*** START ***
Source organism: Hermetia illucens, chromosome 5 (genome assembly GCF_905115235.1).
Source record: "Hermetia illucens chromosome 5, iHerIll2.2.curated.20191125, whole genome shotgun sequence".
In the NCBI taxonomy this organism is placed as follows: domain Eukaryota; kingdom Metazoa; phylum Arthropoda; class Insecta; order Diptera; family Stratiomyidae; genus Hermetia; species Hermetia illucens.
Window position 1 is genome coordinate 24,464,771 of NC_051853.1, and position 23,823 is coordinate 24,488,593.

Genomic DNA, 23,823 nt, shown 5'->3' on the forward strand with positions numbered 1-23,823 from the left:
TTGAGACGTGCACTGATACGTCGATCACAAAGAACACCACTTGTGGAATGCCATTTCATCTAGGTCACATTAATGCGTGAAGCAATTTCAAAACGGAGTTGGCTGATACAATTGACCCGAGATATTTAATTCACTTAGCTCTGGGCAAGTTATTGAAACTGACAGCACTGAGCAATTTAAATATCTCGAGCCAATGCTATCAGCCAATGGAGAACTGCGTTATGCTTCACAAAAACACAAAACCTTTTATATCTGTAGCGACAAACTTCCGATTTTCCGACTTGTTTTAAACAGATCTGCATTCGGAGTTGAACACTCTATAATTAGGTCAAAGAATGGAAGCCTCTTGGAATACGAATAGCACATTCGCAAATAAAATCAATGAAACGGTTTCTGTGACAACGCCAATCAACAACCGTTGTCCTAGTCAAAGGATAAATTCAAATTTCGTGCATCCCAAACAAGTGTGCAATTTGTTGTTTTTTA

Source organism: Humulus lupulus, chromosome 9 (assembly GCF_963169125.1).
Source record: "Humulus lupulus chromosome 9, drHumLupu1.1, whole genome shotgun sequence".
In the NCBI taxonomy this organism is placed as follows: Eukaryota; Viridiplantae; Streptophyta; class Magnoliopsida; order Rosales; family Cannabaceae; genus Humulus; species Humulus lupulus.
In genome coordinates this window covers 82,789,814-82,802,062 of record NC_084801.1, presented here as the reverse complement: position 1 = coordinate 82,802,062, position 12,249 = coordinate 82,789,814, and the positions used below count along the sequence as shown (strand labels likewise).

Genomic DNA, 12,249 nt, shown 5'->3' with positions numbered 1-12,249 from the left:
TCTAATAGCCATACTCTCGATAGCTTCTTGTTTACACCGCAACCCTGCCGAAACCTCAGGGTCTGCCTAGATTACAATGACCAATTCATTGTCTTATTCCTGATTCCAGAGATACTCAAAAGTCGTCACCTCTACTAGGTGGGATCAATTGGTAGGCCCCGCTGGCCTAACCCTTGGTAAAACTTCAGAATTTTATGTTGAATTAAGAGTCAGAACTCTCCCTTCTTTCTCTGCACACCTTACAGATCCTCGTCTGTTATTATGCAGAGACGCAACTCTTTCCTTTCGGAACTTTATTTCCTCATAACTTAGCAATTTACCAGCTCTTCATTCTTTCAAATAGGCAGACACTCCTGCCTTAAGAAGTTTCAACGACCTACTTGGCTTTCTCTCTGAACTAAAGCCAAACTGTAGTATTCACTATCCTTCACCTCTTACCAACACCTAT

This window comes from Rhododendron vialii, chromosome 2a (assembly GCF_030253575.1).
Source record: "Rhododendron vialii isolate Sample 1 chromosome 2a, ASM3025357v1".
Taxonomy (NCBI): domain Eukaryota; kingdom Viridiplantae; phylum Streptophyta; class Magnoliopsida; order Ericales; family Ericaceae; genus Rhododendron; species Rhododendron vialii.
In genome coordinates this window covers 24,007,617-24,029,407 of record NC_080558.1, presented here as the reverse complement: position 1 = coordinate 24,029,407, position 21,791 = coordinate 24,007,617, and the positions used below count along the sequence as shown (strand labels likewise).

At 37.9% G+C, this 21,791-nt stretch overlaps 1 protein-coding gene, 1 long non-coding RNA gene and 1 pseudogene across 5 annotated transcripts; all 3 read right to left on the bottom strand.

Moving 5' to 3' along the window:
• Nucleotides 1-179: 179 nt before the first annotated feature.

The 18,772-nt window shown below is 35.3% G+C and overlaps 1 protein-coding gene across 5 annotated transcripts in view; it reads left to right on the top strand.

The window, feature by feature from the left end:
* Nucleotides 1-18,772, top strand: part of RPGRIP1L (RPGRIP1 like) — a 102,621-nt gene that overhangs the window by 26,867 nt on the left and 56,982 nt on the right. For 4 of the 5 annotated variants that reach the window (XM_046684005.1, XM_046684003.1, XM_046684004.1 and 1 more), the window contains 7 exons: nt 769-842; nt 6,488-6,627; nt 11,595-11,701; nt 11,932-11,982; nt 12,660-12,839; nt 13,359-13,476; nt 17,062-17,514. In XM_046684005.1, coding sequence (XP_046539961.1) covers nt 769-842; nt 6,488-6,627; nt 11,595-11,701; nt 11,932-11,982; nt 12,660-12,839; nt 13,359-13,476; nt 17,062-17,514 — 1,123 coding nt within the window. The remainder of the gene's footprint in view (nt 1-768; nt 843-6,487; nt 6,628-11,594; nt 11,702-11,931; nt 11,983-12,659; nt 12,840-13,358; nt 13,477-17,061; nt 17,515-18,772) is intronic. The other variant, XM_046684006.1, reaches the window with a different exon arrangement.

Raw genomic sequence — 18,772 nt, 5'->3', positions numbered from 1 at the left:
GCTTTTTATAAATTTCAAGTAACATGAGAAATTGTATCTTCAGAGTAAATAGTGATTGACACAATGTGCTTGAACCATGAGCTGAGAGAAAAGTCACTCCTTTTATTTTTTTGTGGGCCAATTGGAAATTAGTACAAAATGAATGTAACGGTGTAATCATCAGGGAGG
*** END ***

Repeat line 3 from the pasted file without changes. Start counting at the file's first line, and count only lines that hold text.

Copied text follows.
In the NCBI taxonomy this organism is placed as follows: domain Eukaryota; kingdom Metazoa; phylum Arthropoda; class Insecta; order Diptera; family Stratiomyidae; genus Hermetia; species Hermetia illucens.